Subjects and methods

We conducted this descriptive, cross-sectional study between September 2014 and February 2015. The research population comprised all junior nursing students that attended a Pediatric Internship Program in Rafsanjan University of Medical Sciences. Participants were chosen by the census method. From 30 students, 28 voluntarily agreed to participate in the study.
Data collection tools included a demographic questionnaire and the students’ evaluation questionnaire. The questionnaires were prepared based on text book reviews. For content validation, the questionnaire was reviewed by colleagues and eight members of the College Board that had clinical internship experience and student clinical evaluation experience.
After review of the questionnaire, the students, peers, instructor, and clinical nurses were given a 20-question Likert 1 to 5 questionnaire (Appendix 1). The mothers of the pediatric patients received a 10-question Likert 1 to 5 questionnaire (Appendix 2) that pertained to students’ professional behavior and clinical skills (the mothers’ questionnaire was the same as administered to the other four evaluators, with modifications to adjust for the mothers’ answering capabilities). Tool validity was confirmed in a pilot study on five students. Reliability according to Cronbach α coefficient was 0.86. The score range of 20 questions was 20 to 100. Each student was evaluated according to four perspectives: instructor, student, peer, and the clinical nurse. The score range for 10 questions was 10 to 50. Each student was appraised according to the mothers’ points of view. In order to match with the other four evaluators, we multiplied the score by two and calculated answers in the range of 20 to 100.
We obtained informed consent to participate in this study from all participants. The Ethics Committee of Rafsanjan University of Medical Sciences also approved the study (research number: 9/1793). The tools, procedure, and scoring methods were fully explained to the clinical instructor. Sessions were conducted with the nurses in order to familiarize them with the questionnaire and observation of the students. Permission to conduct the research was obtained from the Nursing School and the appropriate authorities at the Education Development Center of Rafsanjan University of Medical Sciences. The evaluators and students voluntarily agreed to participate and their confidentiality was assured by the use of a coding system.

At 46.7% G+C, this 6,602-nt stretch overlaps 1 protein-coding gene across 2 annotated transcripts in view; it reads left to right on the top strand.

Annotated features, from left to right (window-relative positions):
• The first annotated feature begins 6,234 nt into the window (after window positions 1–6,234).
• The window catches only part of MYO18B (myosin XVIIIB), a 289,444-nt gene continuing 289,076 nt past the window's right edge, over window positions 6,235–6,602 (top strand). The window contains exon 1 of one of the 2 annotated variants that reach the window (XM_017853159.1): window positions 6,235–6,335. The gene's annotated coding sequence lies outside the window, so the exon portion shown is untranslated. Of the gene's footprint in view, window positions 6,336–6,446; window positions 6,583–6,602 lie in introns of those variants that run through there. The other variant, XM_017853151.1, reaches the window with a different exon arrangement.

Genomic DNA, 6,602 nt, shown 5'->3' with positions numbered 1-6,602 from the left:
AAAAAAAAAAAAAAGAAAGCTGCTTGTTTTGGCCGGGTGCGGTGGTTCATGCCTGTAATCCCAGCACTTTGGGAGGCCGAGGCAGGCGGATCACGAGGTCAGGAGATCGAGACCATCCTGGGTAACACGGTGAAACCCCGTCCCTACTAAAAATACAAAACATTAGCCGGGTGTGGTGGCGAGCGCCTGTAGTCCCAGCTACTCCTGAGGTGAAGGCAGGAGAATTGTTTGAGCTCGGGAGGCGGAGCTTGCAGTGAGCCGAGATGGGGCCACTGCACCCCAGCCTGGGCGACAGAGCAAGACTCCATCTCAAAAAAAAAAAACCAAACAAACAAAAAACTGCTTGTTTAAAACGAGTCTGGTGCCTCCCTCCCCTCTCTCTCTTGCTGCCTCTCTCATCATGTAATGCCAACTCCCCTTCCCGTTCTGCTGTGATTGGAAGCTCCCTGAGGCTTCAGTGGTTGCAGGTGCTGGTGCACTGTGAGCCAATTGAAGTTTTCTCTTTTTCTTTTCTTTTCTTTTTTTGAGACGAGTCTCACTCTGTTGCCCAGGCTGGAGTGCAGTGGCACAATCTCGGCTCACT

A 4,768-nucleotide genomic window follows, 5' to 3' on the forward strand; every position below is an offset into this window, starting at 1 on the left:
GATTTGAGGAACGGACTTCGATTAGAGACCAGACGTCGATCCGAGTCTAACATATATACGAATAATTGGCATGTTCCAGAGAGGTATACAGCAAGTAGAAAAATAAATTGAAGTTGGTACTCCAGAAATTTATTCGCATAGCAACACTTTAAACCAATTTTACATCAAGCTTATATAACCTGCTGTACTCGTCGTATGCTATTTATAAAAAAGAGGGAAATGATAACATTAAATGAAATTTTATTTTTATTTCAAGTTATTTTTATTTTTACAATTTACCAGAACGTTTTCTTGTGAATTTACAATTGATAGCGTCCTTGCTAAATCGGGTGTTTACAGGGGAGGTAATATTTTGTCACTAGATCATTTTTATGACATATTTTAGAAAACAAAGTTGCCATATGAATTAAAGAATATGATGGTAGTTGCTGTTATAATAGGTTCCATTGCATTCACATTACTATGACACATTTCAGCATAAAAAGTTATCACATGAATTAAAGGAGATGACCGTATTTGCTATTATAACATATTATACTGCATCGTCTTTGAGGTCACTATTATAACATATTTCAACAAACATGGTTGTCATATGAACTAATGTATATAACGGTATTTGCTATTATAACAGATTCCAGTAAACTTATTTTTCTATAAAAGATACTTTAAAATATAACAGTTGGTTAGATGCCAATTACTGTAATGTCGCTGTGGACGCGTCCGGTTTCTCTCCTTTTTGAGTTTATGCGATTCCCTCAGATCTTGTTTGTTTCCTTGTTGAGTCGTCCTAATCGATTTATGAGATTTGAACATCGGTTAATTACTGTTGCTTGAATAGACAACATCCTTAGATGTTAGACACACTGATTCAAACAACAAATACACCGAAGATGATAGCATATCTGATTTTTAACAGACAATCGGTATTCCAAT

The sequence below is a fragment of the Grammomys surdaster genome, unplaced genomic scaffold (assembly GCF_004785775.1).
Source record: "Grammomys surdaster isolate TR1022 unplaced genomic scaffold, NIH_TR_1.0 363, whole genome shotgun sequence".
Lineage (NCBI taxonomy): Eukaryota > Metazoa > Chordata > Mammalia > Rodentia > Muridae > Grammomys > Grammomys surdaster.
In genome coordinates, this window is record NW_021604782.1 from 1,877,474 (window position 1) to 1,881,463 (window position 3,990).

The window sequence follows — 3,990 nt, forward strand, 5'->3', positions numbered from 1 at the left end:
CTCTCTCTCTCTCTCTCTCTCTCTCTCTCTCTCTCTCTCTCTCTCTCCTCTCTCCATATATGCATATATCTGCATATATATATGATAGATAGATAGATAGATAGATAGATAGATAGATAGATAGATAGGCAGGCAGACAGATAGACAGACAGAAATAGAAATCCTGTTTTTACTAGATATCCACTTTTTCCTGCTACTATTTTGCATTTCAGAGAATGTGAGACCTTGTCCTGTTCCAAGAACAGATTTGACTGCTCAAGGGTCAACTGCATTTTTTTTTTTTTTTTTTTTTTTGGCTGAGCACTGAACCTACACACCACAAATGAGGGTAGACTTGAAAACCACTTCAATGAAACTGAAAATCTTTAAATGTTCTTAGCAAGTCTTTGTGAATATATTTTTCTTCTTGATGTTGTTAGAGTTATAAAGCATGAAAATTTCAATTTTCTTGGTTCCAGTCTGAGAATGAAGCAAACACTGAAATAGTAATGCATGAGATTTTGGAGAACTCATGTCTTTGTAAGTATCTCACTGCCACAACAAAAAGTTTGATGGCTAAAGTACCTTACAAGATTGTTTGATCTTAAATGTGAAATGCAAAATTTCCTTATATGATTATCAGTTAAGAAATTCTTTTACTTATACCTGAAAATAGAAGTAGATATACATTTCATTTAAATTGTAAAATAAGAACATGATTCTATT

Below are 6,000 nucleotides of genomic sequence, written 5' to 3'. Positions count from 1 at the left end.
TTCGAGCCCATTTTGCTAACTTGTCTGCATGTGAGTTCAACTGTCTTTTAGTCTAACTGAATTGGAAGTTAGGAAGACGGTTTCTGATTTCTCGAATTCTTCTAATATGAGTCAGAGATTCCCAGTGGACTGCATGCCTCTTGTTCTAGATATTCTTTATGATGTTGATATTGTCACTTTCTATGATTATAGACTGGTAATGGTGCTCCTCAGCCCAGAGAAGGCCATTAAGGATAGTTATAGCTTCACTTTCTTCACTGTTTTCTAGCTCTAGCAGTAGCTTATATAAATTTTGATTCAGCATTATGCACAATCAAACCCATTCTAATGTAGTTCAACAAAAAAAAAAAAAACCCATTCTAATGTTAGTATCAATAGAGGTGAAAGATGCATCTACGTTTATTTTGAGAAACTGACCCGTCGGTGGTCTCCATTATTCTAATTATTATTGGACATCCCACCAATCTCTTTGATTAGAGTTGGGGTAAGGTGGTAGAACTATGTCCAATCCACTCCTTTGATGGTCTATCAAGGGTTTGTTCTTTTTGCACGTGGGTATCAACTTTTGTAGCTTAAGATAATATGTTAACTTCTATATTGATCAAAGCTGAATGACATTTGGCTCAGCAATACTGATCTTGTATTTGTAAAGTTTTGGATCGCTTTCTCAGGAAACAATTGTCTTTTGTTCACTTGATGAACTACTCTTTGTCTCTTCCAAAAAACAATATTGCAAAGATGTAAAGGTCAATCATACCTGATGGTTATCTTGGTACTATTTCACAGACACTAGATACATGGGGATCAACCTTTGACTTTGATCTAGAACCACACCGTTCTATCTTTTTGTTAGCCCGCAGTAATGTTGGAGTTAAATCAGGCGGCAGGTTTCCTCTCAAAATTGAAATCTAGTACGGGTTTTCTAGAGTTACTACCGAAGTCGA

The evaluation process from the five aspects began on the second day of the internship and continued until the end of the course (day 10). At the end of each day after the shift ended and the reports were given, the students, their peers, the clinical instructor, the clinical nurse, and the child’s mother completed the evaluation forms. Evaluation forms were completed daily until the last day. At the end, the students’ daily scores and the total means were calculated and reported as the internship score. Data analysis was performed with descriptive statistics such as mean and standard deviation, along with analytic statistics that included Pearson coefficient using SPSS version 18.0 (SPSS Inc., Chicago, USA).


From 28 participants, there were 15 females (53.6%) and 13 males (46.4%). Their average age was 21.70±0.57 years. More than two-thirds of the students were passionate about their field and greater than half expressed satisfaction with the internship course.
The evaluation mean scores were as follows: students (89.74±6.17), peers (94.12±6.87), mothers (92.87±6.21), clinical instructor (84.01±8.81), and the nurses (94.87 ±6.35).
We used Pearson correlation coefficient in order to examine the correlation between the evaluation scores based on the views of various evaluators. The results showed a significant correlation between evaluation scores of peers, clinical instructor, and self-evaluation. However, there was no significance between the nurses’ evaluation scores and the clinical instructor (Table 1).